The Mahabharata
  Srimad Bhagavatam

  Rig Veda
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  Bhagavad Gita
  Sankara Bhashya
  By Edwin Arnold

  Brahma Sutra
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  Ramanuja SriBhashya


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Mahabharata of Krishna-Dwaipayana Vyasa
translated by Kisari Mohan Ganguli

Mahabharata of Vyasa (Badarayana, krishna-dwaipayana) translated by Kisari Mohan Ganguli is perhaps the most complete translation available in public domain. Mahabharata is the most popular scripture of Hindus and Mahabharata is considered as the fifth veda. We hope this translation is helping you.

Section CLXIII

"Yudhishthira said, 'Tell me, O thou of great wisdom, everything about that from which spring wrath and lust, O bull of Bharata's race, and sorrow and loss of judgment, and inclination to do (evil to others), and jealousy and malice and pride, and envy, and slander, and incapacity to bear the good of others, and unkindness, and fear. Tell me everything truly and in detail about all these.'

"Bhishma said, 'These thirteen vices are regarded as very powerful foes of all creatures. These, O Monarch, approach and tempt men from every side. They goad and afflict a heedless man or one that is insensate. Indeed, as soon as they see a person, they assail him powerfully like wolves jumping upon their prey. From these proceed all kinds of grief. From these proceed all

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kinds of sin. Every mortal, O foremost of men, should always know this. I shall now speak to thee of their origin, of the objects upon which they rest, and of the means of their destruction, O lord of the earth! Listen, first, O king, with undivided attention, to the origin of wrath truly and in detail. Anger springs from covetousness. It is strengthened by the faults of others. Through forgiveness it remains dormant, and through forgiveness it disappears. As regards lust, it springs from resolution. Indulgence strengthens it. When the man of wisdom resolutely turns away from it, it disappears and dies. Envy of others proceeds from between wrath and covetousness. It disappears in consequence of compassion and knowledge of self. In consequence of compassion for all creatures, and of that disregard for all worldly objects (that knowledge brings in its train), it disappears. It also arises from seeing the faults of other people. But in men of intelligence it quickly disappears in consequence of true knowledge. 1 Loss of judgment has its origin in ignorance and proceeds from sinfulness of habit. When the man whom this fault assails begins to take delight in (the company and counsels of) wise men, the vice at once and immediately hides its head. Men, O thou of Kuru's race, see conflicting scriptures. From that circumstance springs the desire for diverse kinds of action. When true Knowledge has been gained, that desire is allayed. The grief of an embodied creature proceeds from affection which is awakened by separation. When, however, one learns that the dead do not return (whatever the grief one may feel for them), it subsides. Incapacity to bear other people's good proceeds from wrath and covetousness. Through compassion for every creature and in consequence of a disregard for all earthly objects, it is extinguished. Malice proceeds from the abandonment of truth and indulgence in wickedness. This vice, O child, disappears in consequence of one's waiting upon the wise and good. Pride, in men, springs from birth, learning, and prosperity. When those three, however, are truly known, that vice instantly disappears. Jealousy springs from lust and delight in low and vulgar people. In consequence of wisdom it is destroyed. From errors (of conduct) inconsistent with the ordinary course of men, and through disagreeable speeches expressive of aversion, slander takes its rise. It disappears, O king, upon a survey of the whole world. When the person that injures is powerful and the injured one is unable to avenge the injury, hate shows itself. It subsides, however, through kindliness. Compassion proceeds from a sight of the helpless and miserable persons with whom the world abounds. That sentiment disappears when one understands the strength of virtue. 2 Covetousness in all creatures spring from ignorance. Beholding the instability of all objects of enjoyment, it suffers destruction. It has been said that tranquillity of soul can alone subdue all these thirteen faults. All these thirteen faults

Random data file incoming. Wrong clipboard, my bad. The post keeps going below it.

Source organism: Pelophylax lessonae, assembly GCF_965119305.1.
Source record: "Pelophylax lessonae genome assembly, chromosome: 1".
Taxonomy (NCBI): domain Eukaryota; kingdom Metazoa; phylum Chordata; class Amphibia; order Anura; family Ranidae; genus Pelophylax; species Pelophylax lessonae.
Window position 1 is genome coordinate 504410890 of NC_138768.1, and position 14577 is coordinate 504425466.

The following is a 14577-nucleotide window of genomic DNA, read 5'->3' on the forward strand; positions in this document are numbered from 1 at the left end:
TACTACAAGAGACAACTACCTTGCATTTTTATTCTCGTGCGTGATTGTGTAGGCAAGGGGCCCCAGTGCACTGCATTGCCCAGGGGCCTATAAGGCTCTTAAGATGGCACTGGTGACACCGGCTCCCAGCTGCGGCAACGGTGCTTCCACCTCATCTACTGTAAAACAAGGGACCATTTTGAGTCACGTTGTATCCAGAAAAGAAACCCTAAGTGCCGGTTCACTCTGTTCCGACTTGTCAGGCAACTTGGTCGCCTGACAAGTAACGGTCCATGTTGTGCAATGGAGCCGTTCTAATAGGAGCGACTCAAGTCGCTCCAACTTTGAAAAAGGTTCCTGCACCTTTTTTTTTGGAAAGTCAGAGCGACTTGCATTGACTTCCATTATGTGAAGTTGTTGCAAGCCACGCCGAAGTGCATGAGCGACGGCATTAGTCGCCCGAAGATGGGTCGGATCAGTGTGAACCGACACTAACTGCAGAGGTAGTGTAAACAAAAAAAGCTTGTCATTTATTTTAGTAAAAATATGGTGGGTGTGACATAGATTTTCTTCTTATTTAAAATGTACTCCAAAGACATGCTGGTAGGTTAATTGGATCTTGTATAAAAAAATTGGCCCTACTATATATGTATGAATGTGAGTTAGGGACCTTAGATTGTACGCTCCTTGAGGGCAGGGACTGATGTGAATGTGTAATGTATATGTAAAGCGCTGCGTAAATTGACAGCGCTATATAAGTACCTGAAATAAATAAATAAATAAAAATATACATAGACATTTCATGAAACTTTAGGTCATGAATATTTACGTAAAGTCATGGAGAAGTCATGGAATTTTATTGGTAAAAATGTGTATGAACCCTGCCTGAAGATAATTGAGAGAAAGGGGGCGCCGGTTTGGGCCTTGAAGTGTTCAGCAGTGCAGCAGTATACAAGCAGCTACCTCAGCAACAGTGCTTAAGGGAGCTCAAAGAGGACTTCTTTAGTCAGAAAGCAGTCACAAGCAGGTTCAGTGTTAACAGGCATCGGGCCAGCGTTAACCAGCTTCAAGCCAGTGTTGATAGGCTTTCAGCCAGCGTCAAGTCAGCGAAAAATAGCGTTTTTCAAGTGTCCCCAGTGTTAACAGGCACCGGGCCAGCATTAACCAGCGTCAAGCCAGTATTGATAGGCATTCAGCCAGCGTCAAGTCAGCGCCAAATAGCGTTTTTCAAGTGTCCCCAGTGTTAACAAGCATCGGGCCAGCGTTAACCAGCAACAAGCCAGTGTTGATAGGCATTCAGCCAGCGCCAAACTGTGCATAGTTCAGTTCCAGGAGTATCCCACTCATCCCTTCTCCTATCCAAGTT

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stained the sons of Dhritarashtra. Thyself, always desirous of truth, hast conquered all of those vices in consequence of thy regard for seniors.'"

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